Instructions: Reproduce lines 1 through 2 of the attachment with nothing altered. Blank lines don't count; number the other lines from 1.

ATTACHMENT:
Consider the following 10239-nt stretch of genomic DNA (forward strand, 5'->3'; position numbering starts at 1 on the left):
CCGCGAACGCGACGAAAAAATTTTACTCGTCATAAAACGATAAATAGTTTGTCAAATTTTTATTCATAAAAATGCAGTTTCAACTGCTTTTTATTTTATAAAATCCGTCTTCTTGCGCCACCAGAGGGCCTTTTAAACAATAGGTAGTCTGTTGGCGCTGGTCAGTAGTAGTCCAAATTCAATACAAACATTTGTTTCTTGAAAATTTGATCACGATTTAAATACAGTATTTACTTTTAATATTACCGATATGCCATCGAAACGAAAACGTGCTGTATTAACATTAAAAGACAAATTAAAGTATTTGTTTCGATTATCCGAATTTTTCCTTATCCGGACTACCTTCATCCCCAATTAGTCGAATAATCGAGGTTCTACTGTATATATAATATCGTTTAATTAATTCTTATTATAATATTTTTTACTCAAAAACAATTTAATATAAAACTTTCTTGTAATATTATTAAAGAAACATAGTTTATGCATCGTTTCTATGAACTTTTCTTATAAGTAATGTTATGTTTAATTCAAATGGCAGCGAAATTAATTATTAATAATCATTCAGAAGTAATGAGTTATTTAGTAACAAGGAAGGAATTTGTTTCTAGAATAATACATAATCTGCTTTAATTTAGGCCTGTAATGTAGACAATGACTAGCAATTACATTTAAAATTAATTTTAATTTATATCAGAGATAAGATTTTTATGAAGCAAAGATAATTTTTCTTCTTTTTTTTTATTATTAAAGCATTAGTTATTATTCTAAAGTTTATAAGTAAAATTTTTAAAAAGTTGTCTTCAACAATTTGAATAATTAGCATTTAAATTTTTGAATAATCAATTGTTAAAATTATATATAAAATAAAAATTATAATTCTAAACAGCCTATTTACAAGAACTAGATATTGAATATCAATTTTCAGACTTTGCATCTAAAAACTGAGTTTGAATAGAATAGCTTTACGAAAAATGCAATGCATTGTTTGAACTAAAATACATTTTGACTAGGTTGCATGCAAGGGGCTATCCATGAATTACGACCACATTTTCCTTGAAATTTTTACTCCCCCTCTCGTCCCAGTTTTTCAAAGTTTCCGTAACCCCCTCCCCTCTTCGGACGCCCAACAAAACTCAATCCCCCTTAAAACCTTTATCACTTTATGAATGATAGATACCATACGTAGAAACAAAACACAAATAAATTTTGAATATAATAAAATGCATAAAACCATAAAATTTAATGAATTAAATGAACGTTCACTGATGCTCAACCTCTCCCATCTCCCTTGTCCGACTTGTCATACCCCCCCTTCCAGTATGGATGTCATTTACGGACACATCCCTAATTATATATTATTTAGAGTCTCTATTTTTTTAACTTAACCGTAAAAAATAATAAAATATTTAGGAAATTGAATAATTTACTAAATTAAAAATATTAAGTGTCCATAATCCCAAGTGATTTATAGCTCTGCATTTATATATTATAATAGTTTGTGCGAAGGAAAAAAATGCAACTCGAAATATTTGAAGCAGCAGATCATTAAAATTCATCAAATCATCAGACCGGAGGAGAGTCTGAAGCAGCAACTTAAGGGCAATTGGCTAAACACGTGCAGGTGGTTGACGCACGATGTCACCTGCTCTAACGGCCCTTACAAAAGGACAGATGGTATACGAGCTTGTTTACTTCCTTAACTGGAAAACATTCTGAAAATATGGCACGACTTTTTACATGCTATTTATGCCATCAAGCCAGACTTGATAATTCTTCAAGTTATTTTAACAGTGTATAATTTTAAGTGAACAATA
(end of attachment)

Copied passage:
Consider the following 10239-nt stretch of genomic DNA (forward strand, 5'->3'; position numbering starts at 1 on the left):
CCGCGAACGCGACGAAAAAATTTTACTCGTCATAAAACGATAAATAGTTTGTCAAATTTTTATTCATAAAAATGCAGTTTCAACTGCTTTTTATTTTATAAAATCCGTCTTCTTGCGCCACCAGAGGGCCTTTTAAACAATAGGTAGTCTGTTGGCGCTGGTCAGTAGTAGTCCAAATTCAATACAAACATTTGTTTCTTGAAAATTTGATCACGATTTAAATACAGTATTTACTTTTAATATTACCGATATGCCATCGAAACGAAAACGTGCTGTATTAACATTAAAAGACAAATTAAAGTATTTGTTTCGATTATCCGAATTTTTCCTTATCCGGACTACCTTCATCCCCAATTAGTCGAATAATCGAGGTTCTACTGTATATATAATATCGTTTAATTAATTCTTATTATAATATTTTTTACTCAAAAACAATTTAATATAAAACTTTCTTGTAATATTATTAAAGAAACATAGTTTATGCATCGTTTCTATGAACTTTTCTTATAAGTAATGTTATGTTTAATTCAAATGGCAGCGAAATTAATTATTAATAATCATTCAGAAGTAATGAGTTATTTAGTAACAAGGAAGGAATTTGTTTCTAGAATAATACATAATCTGCTTTAATTTAGGCCTGTAATGTAGACAATGACTAGCAATTACATTTAAAATTAATTTTAATTTATATCAGAGATAAGATTTTTATGAAGCAAAGATAATTTTTCTTCTTTTTTTTTATTATTAAAGCATTAGTTATTATTCTAAAGTTTATAAGTAAAATTTTTAAAAAGTTGTCTTCAACAATTTGAATAATTAGCATTTAAATTTTTGAATAATCAATTGTTAAAATTATATATAAAATAAAAATTATAATTCTAAACAGCCTATTTACAAGAACTAGATATTGAATATCAATTTTCAGACTTTGCATCTAAAAACTGAGTTTGAATAGAATAGCTTTACGAAAAATGCAATGCATTGTTTGAACTAAAATACATTTTGACTAGGTTGCATGCAAGGGGCTATCCATGAATTACGACCACATTTTCCTTGAAATTTTTACTCCCCCTCTCGTCCCAGTTTTTCAAAGTTTCCGTAACCCCCTCCCCTCTTCGGACGCCCAACAAAACTCAATCCCCCTTAAAACCTTTATCACTTTATGAATGATAGATACCATACGTAGAAACAAAACACAAATAAATTTTGAATATAATAAAATGCATAAAACCATAAAATTTAATGAATTAAATGAACGTTCACTGATGCTCAACCTCTCCCATCTCCCTTGTCCGACTTGTCATACCCCCCCTTCCAGTATGGATGTCATTTACGGACACATCCCTAATTATATATTATTTAGAGTCTCTATTTTTTTAACTTAACCGTAAAAAATAATAAAATATTTAGGAAATTGAATAATTTACTAAATTAAAAATATTAAGTGTCCATAATCCCAAGTGATTTATAGCTCTGCATTTATATATTATAATAGTTTGTGCGAAGGAAAAAAATGCAACTCGAAATATTTGAAGCAGCAGATCATTAAAATTCATCAAATCATCAGACCGGAGGAGAGTCTGAAGCAGCAACTTAAGGGCAATTGGCTAAACACGTGCAGGTGGTTGACGCACGATGTCACCTGCTCTAACGGCCCTTACAAAAGGACAGATGGTATACGAGCTTGTTTACTTCCTTAACTGGAAAACATTCTGAAAATATGGCACGACTTTTTACATGCTATTTATGCCATCAAGCCAGACTTGATAATTCTTCAAGTTATTTTAACAGTGTATAATTTTAAGTGAACAATA